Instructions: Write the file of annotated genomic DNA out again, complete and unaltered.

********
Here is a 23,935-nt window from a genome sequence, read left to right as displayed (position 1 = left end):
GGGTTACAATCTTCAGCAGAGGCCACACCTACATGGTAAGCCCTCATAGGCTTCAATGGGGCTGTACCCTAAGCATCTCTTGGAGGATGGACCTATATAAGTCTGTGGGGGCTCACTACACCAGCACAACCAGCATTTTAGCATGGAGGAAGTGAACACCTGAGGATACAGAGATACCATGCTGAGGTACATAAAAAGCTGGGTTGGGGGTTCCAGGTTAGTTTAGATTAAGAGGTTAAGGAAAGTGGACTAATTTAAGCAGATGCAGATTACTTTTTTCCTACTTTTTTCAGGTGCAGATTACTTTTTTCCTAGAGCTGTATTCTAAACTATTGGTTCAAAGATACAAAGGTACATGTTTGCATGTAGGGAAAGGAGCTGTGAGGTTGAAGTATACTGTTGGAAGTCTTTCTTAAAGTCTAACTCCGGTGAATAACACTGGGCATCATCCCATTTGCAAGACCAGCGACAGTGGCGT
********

Here is a 23,935-nt window from a genome sequence, read left to right as displayed (position 1 = left end):
GGGTTACAATCTTCAGCAGAGGCCACACCTACATGGTAAGCCCTCATAGGCTTCAATGGGGCTGTACCCTAAGCATCTCTTGGAGGATGGACCTATATAAGTCTGTGGGGGCTCACTACACCAGCACAACCAGCATTTTAGCATGGAGGAAGTGAACACCTGAGGATACAGAGATACCATGCTGAGGTACATAAAAAGCTGGGTTGGGGGTTCCAGGTTAGTTTAGATTAAGAGGTTAAGGAAAGTGGACTAATTTAAGCAGATGCAGATTACTTTTTTCCTACTTTTTTCAGGTGCAGATTACTTTTTTCCTAGAGCTGTATTCTAAACTATTGGTTCAAAGATACAAAGGTACATGTTTGCATGTAGGGAAAGGAGCTGTGAGGTTGAAGTATACTGTTGGAAGTCTTTCTTAAAGTCTAACTCCGGTGAATAACACTGGGCATCATCCCATTTGCAAGACCAGCGACAGTGGCGT